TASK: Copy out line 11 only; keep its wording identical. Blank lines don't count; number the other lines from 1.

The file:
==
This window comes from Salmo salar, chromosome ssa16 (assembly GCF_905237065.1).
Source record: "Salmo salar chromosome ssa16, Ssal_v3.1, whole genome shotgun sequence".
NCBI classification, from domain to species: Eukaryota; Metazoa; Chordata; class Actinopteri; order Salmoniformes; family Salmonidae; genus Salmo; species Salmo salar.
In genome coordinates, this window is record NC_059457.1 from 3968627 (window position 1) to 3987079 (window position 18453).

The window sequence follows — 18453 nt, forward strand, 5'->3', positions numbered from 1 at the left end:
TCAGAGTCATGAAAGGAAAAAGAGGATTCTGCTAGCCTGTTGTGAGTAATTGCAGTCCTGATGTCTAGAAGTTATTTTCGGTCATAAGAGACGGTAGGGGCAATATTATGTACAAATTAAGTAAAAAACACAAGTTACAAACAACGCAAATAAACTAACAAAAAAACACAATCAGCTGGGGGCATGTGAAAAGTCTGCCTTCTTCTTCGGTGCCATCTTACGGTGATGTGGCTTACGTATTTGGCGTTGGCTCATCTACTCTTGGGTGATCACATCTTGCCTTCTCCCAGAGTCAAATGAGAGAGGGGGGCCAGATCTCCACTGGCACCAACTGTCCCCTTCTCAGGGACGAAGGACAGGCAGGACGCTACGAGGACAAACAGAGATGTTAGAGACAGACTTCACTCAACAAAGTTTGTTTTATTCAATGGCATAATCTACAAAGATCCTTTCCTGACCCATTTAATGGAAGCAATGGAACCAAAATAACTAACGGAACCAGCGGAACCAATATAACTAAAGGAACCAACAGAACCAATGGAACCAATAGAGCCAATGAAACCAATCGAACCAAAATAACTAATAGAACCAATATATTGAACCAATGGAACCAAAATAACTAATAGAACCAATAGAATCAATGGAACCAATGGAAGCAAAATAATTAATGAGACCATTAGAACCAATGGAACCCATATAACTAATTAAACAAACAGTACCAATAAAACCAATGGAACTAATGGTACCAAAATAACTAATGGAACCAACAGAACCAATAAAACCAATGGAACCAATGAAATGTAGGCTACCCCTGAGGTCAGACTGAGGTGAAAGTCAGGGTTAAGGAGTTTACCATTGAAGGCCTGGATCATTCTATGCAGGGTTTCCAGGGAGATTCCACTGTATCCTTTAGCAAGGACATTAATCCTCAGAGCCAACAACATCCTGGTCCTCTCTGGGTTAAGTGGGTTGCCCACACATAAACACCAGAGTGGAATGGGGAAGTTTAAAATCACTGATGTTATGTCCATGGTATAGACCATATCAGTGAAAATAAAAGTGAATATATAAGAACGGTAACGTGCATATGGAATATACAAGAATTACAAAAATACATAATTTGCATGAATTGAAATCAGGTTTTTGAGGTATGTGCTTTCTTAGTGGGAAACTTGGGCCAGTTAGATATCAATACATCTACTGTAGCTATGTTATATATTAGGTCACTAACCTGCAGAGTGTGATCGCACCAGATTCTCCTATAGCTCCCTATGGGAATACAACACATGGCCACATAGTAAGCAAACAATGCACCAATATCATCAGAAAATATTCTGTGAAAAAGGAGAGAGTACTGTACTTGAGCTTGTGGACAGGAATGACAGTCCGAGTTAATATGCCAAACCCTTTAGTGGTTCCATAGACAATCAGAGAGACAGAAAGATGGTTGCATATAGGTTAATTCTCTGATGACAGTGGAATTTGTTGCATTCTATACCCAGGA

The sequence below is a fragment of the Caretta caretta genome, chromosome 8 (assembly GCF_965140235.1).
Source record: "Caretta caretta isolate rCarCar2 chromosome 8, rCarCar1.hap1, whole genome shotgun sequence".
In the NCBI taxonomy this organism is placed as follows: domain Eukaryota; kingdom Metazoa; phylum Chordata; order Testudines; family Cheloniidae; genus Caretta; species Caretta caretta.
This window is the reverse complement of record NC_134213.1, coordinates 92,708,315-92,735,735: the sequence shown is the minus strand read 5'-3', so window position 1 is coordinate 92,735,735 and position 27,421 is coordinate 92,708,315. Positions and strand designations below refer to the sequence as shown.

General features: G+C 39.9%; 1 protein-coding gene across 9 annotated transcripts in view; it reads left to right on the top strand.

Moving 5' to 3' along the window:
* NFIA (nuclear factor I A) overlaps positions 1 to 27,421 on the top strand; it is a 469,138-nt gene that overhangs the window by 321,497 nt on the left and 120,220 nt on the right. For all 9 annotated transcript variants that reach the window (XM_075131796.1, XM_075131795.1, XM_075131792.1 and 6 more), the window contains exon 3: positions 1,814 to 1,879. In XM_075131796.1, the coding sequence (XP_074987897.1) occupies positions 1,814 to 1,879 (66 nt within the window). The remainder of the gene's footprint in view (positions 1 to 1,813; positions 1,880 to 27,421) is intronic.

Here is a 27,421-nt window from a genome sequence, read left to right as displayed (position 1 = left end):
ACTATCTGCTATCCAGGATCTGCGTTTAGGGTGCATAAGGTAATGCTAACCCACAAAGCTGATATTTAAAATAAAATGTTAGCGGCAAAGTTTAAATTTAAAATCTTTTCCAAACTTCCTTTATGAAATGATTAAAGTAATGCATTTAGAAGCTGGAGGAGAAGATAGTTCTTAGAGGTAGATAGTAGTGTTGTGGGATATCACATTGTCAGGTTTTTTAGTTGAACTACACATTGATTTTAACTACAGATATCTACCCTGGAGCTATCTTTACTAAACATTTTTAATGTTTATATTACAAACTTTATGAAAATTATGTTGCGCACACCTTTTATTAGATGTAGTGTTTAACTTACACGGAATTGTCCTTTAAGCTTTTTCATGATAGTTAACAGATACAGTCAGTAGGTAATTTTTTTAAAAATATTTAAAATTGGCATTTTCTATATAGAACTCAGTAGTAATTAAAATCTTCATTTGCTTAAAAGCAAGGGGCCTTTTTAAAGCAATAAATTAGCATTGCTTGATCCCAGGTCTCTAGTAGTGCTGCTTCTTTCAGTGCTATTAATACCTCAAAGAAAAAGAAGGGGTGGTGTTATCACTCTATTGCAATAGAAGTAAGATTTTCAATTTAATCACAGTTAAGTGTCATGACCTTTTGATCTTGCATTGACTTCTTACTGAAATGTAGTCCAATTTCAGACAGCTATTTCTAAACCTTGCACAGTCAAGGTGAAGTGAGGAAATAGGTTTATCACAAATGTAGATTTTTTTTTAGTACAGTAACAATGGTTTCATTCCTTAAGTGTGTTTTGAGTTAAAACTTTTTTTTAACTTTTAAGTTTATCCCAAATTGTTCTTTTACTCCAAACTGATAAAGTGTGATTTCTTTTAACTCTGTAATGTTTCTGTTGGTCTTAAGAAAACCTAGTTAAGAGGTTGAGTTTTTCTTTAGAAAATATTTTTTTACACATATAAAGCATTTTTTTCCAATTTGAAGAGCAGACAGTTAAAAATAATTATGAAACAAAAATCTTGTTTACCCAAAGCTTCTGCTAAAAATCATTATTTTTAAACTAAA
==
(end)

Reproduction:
General features: G+C 39.9%; 1 protein-coding gene across 9 annotated transcripts in view; it reads left to right on the top strand.